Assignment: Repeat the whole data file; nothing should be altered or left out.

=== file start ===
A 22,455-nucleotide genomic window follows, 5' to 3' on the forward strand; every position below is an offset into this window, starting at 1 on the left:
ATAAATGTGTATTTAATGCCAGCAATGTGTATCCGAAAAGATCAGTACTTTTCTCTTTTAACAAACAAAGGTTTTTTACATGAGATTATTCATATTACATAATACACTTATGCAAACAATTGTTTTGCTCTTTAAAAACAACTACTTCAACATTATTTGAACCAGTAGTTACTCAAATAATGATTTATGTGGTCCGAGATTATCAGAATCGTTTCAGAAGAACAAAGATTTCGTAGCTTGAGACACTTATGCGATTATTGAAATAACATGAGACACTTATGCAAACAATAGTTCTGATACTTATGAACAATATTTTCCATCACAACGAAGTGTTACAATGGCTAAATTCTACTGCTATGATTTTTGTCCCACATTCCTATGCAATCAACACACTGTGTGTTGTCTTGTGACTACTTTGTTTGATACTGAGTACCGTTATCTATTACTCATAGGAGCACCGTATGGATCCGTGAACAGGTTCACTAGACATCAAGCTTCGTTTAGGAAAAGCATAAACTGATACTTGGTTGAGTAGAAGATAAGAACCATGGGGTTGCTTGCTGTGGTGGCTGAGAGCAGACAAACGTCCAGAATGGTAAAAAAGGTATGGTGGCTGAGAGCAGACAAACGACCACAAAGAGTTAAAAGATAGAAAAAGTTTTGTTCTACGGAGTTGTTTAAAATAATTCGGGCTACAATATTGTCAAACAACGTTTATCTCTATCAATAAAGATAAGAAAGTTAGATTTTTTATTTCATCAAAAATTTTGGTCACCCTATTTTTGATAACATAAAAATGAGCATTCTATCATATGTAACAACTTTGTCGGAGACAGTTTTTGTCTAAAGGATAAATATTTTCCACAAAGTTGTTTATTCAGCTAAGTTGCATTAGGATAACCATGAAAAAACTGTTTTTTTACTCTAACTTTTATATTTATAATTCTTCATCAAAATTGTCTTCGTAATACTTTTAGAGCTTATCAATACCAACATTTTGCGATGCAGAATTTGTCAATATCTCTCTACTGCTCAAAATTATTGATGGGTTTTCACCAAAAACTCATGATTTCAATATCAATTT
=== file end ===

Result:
A 22,455-nucleotide genomic window follows, 5' to 3' on the forward strand; every position below is an offset into this window, starting at 1 on the left:
ATAAATGTGTATTTAATGCCAGCAATGTGTATCCGAAAAGATCAGTACTTTTCTCTTTTAACAAACAAAGGTTTTTTACATGAGATTATTCATATTACATAATACACTTATGCAAACAATTGTTTTGCTCTTTAAAAACAACTACTTCAACATTATTTGAACCAGTAGTTACTCAAATAATGATTTATGTGGTCCGAGATTATCAGAATCGTTTCAGAAGAACAAAGATTTCGTAGCTTGAGACACTTATGCGATTATTGAAATAACATGAGACACTTATGCAAACAATAGTTCTGATACTTATGAACAATATTTTCCATCACAACGAAGTGTTACAATGGCTAAATTCTACTGCTATGATTTTTGTCCCACATTCCTATGCAATCAACACACTGTGTGTTGTCTTGTGACTACTTTGTTTGATACTGAGTACCGTTATCTATTACTCATAGGAGCACCGTATGGATCCGTGAACAGGTTCACTAGACATCAAGCTTCGTTTAGGAAAAGCATAAACTGATACTTGGTTGAGTAGAAGATAAGAACCATGGGGTTGCTTGCTGTGGTGGCTGAGAGCAGACAAACGTCCAGAATGGTAAAAAAGGTATGGTGGCTGAGAGCAGACAAACGACCACAAAGAGTTAAAAGATAGAAAAAGTTTTGTTCTACGGAGTTGTTTAAAATAATTCGGGCTACAATATTGTCAAACAACGTTTATCTCTATCAATAAAGATAAGAAAGTTAGATTTTTTATTTCATCAAAAATTTTGGTCACCCTATTTTTGATAACATAAAAATGAGCATTCTATCATATGTAACAACTTTGTCGGAGACAGTTTTTGTCTAAAGGATAAATATTTTCCACAAAGTTGTTTATTCAGCTAAGTTGCATTAGGATAACCATGAAAAAACTGTTTTTTTACTCTAACTTTTATATTTATAATTCTTCATCAAAATTGTCTTCGTAATACTTTTAGAGCTTATCAATACCAACATTTTGCGATGCAGAATTTGTCAATATCTCTCTACTGCTCAAAATTATTGATGGGTTTTCACCAAAAACTCATGATTTCAATATCAATTT